Non-violence essential for Georgia and its breakaways regions, says Russia
He made the statement after a closed door meeting of the UN Security Council where recent tensions in the region were discussed.
“This report reflected many elements of the Georgia-Abkhazia conflict to which the Russian Federation has been attracting the attention of the international community,” he said. “There are a series of provocations by the Georgian side which exacerbated tension in the area of the Georgia-Abkhazia conflict. We reiterated the need to stop these provocations. As a first step we suggest an agreement concluded between the two parties on non-use of force.”
UN Secretary General Ban Ki-Moon has also called on both sides to preserve a 1994 ceasefire accord.
A series of explosions that rocked Abkhazia in June and July were blamed on Georgia by Abkhaz officials.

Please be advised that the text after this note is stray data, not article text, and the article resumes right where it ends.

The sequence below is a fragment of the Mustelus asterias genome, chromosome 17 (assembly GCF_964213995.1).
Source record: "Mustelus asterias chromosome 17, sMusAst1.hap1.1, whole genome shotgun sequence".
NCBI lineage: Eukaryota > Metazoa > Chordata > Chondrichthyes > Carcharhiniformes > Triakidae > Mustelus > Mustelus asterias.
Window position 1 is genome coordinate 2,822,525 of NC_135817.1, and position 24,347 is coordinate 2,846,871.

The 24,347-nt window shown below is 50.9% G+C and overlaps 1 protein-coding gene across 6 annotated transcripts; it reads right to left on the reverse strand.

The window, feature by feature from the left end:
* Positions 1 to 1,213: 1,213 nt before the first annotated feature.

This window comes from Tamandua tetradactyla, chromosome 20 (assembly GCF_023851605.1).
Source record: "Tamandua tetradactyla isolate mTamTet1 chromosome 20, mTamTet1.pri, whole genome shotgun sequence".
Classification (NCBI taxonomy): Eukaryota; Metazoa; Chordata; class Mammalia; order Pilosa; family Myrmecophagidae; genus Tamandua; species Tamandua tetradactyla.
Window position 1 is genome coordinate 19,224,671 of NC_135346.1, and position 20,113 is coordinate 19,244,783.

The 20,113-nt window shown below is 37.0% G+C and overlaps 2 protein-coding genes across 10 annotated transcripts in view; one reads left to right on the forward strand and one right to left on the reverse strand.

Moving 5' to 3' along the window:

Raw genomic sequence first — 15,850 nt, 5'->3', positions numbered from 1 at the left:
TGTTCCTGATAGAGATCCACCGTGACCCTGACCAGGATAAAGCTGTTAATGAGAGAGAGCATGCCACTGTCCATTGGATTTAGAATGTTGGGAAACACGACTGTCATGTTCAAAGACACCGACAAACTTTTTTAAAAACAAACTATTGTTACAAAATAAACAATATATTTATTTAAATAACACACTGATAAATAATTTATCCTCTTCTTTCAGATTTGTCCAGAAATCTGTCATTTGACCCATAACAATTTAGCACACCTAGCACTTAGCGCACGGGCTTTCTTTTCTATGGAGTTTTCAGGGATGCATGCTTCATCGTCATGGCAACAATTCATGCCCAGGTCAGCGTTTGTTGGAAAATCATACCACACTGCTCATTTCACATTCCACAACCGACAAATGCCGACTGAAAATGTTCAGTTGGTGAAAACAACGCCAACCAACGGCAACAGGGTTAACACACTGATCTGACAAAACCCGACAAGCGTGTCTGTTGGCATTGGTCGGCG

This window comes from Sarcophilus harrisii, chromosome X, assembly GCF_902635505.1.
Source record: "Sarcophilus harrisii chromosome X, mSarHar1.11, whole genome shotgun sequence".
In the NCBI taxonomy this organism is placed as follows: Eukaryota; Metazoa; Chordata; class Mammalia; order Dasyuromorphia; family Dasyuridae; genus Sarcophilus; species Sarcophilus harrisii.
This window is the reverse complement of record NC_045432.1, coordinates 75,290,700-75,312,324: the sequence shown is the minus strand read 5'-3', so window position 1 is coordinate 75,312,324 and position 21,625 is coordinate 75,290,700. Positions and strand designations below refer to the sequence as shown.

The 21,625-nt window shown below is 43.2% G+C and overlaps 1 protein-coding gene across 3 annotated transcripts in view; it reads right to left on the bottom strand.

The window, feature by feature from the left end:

Georgia, in turn, has accused Russia of fueling tension. Moscow, though, rejects the accusations and fears military conflict in the region while Abkhazia claims Georgia could invade them.
Germany proposed a peace plan on July 18 that stipulated a non-violence agreement meant to build trust and lead to an official status for Abkhazia and the return of Georgian refugees to the republic. But Abkhazia says Tbilisi should withdraw its troops first.
The republic is a de-facto independent state not recognised by any country. A sovereignty dispute has been going on since the early 90s when the republic declared independence from Georgia and an armed conflict began.
Some believe the tension will continue until a third party steps in. With The UN Security Council putting peace in the region on their agenda, there is hope that somehow an agreement will be found that satisfies both sides.
Two villages in Georgia's breakaway region of South Ossetia are said to have come under mortar attack.
A policeman was injured in the shelling, which local authorities claim came from the Georgian side.
But Tbilisi says it was just responding to fire from South Ossetia.